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The early history of transportation systems starts mainly with the horse drawn carriage. This was eventually surpassed by the invention of the automobile. Early automobiles had cabin spaces that were open to the outside environment. This means that the occupants had to adjust there clothing to allow for different weather conditions. Closed cabin spaces were eventually introduced which required heating, cooling and ventilating to meet customer expectations. Early heating systems included heating clay bricks and placing them inside the vehicle or using simple fuel burners to add heat to the vehicle’s interior. Ventilation inside the vehicle was achieved through opening or tilting windows or the windscreen; vents were added to doors and bulkhead to improve air circu­lation and louvred panels were the equivalent to our modern air ducts. Air flow was difficult to control because it was dependent upon the vehicle speed and sometimes would allow dirty, humid air which contained fumes to enter the interior from the engine compartment. Cooling could be as simple as having a block of ice inside the vehicle and allowing it to melt! Eventually a number of design problems were overcome, these included air vents at the base of the windscreen for nat­ural flow ventilation and electric motors to increase the flow at low speeds. Eventually heat exchangers were introduced which used either the heat from the exhaust system or water from the cooling system as a source, to heat the inside of the vehicle cabin. Early cabin cooling systems were aftermarket sourced and worked on evaporative cooling. They consisted of a box or cylinder fitted to the window of the vehicle. The intake of the unit would allow air to enter from outside and travel through a water soaked wire mesh grille and excelsior cone inside the unit. The water would evaporate due to absorbing the heat in the air and travel through the outlet of the unit which acted as a feed to the inside of the vehicle. The water was held in a reservoir inside the unit and had to be topped up to keep the cone wet otherwise the unit would not operate. The air enter­ing the vehicle would be cool if the relative humidity of the air entering the unit was low.If the rel­ative humidity of the air was high then the water could not evaporate. When the unit was working effectively it would deliver cool saturated water vapour to the inside of the vehicle which raised the humidity levels.These units were only really effective in countries with very low humidity.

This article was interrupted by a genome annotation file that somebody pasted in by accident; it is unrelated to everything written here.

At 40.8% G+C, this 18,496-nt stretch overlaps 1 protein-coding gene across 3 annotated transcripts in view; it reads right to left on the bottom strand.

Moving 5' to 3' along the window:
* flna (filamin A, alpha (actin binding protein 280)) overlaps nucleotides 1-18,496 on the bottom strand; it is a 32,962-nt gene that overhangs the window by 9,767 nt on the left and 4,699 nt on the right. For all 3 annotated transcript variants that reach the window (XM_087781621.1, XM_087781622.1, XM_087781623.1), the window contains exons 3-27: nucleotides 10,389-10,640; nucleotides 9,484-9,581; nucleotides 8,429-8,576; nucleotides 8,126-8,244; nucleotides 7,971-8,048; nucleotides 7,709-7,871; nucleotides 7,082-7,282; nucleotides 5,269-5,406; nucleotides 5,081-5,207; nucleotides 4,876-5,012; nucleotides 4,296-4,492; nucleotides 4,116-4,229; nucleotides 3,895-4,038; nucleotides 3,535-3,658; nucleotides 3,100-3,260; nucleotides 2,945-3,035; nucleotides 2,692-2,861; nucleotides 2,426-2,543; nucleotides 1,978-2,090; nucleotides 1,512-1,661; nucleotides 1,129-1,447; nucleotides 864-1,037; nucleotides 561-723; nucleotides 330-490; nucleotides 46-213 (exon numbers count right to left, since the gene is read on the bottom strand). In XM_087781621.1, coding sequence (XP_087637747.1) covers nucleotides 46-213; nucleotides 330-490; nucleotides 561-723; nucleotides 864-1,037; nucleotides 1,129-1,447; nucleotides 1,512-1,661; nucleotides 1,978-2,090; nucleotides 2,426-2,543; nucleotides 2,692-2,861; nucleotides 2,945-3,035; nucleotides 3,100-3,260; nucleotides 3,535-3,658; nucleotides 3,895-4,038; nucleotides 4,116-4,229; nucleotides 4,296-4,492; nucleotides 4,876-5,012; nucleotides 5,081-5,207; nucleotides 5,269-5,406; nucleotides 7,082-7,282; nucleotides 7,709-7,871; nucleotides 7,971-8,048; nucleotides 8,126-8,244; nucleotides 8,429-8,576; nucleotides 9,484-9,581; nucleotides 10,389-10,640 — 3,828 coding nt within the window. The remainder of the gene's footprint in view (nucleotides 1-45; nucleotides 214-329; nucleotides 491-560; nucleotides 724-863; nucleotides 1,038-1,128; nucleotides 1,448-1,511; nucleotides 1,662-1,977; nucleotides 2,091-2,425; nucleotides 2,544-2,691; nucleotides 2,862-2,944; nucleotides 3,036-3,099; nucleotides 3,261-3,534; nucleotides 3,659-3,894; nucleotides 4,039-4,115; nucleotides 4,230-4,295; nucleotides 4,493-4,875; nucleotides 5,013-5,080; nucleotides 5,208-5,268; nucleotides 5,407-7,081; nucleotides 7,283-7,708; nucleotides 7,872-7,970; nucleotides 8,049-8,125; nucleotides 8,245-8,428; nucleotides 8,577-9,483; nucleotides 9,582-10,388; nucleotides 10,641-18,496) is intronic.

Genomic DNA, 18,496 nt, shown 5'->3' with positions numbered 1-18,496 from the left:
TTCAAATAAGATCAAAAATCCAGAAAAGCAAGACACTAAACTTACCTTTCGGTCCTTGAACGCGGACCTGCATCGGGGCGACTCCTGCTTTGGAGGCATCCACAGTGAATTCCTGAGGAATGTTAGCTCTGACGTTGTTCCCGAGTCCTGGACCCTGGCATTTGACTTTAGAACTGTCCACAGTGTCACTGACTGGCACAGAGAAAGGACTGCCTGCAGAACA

In 1939 Packard marketed the first mechanical automotive A/C system which worked on a closed cycle. The system used a compressor, condenser, receiver drier and evaporator (fitted inside the boot/trunk) to operate the system. The only system control was a blower switch. Packard marketing campaign included: ‘Forget the heat this summer in the only air-conditioned car in the world.’ The major problem with the system was that the compressor operated continu­ously (had no clutch) and had to have the belt removed to disengage the system which was gener­ally during the winter months.Over the period 1940–41 a number of manufacturers made vehicles with A/C systems but these were in small volume and not designed for the masses. It wasn’t until after World War II that Cadillac advertised a new feature for the A/C system that located the A/C controls on the rear parcel shelf, which meant that the driver had to climb into the back seat to switch the system off. This was still better than reaching under the bonnet/hood to remove the drive belt. In 1954–55 Nash-Kelvinator introduced air-conditioning for the mass market. It was an A/C unit that was compact and affordable with controls on the dash and an electric clutch.

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